ancestor:: selectors which is usually a sign that your screen-scraping is suboptimal, but in this case it’s necessary because it’s only at this deep level that we start
seeing really specific classes.
Item title:concat("Far Side #", parent::div/@data-id)
The comics don’t have titles (“The one with the cow”?), but these seem to have unique IDs in the data-id attribute of the parent <div>, so I’m using
those as a reference.
Within each item, the <div class="card-body"> contains the comic and its text. The comic itself can’t be loaded this way for two reasons: (1) the <img
mentioned above, there’s anti-hotlink protection we need to work around.
Each comic does have a unique link which you can access by clicking the “share” button under it. This makes a hidden text <input> appear, which we can
identify by the presence of the data-copy-item attribute. The contents of this textbox is the sharing URL for
Here’s where I hook into my special proxy server, which spoofs the Referer: header to work around the anti-hotlinking code. If you wanted you might be able to come up
Item date:ancestor::div[@class="tfs-page__full tfs-page__full--md"]/descendant::h3
There’s nothing associating each comic with the date it appeared in the Daily Dose, so we have to ascend up to the top level of the page to find the date from the heading.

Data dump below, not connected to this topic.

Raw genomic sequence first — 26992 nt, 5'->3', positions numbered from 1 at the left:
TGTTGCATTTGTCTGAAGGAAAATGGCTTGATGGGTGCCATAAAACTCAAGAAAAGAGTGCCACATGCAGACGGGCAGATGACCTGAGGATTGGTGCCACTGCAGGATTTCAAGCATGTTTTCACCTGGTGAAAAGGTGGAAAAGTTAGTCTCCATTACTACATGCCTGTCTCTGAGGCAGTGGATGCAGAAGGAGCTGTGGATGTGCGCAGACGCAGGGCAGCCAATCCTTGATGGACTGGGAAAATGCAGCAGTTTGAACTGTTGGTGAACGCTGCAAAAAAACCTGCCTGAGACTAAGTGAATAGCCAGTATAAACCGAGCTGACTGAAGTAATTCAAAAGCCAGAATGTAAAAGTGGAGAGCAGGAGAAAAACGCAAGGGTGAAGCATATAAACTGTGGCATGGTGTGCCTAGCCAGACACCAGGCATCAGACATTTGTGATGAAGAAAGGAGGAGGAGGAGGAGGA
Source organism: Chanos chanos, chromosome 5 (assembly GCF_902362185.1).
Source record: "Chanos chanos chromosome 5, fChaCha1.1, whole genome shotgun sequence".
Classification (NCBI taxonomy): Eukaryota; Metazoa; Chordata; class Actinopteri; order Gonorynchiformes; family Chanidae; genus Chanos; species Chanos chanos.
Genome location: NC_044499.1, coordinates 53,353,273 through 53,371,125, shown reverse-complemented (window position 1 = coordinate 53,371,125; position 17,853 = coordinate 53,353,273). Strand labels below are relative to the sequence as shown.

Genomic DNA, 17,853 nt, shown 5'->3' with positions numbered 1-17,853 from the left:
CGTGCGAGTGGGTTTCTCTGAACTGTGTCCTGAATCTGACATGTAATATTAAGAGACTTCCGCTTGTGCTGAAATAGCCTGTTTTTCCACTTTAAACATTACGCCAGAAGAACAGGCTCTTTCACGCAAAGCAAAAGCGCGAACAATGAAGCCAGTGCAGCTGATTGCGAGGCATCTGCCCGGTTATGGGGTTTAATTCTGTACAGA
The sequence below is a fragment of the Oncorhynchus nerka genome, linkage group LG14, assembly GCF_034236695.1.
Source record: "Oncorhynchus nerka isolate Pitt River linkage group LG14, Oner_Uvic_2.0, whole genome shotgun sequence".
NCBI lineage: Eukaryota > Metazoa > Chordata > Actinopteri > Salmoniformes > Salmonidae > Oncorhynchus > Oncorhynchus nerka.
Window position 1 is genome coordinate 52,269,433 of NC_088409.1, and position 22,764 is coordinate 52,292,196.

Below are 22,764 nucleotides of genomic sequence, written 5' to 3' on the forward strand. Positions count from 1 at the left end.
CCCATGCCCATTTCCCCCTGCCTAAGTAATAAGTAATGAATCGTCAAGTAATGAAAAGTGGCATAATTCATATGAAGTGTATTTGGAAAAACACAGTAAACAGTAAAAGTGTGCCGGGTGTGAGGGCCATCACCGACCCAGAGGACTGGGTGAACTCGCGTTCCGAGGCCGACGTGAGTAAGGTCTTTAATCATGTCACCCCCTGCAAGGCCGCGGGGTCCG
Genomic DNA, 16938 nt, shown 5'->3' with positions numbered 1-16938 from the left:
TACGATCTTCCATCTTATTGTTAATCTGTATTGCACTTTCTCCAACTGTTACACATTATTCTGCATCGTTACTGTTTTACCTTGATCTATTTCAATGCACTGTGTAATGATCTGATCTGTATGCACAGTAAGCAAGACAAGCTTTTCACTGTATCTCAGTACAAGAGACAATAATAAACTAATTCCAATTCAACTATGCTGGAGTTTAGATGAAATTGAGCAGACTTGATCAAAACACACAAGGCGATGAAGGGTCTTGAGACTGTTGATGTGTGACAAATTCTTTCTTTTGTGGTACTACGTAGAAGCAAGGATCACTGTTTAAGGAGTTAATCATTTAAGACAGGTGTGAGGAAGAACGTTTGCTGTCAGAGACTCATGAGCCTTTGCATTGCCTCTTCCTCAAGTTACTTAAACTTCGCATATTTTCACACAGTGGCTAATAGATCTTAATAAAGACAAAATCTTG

Item unique ID:parent::div/@data-id
Giving FreshRSS a unique ID can help it stop showing duplicates. We use the unique ID we discovered earlier; this way, if the Daily Dose does a re-run of something it already did
since I subscribed, I won’t be shown it again. Omit this if you want to see reruns.
There’s a moral to this story: when you make your website deliberately hard to consume, fewer people will access it in the way you want!The Far Side‘s website
If you’re ad-supported or collect webstats and want to keep traffic “on your site” on this side of 2004, you should make it as easy as possible for people to subscribe to content.
Consider The Oatmeal or Oglaf, for example, which offer RSS feeds that include only a partial thumbnail of each comic and a link through to the full thing. I don’t feel the need to screen-scrape those sites
because they’ve given me a subscription option that works, and I routinely click-through to both of them to enjoy their latest content!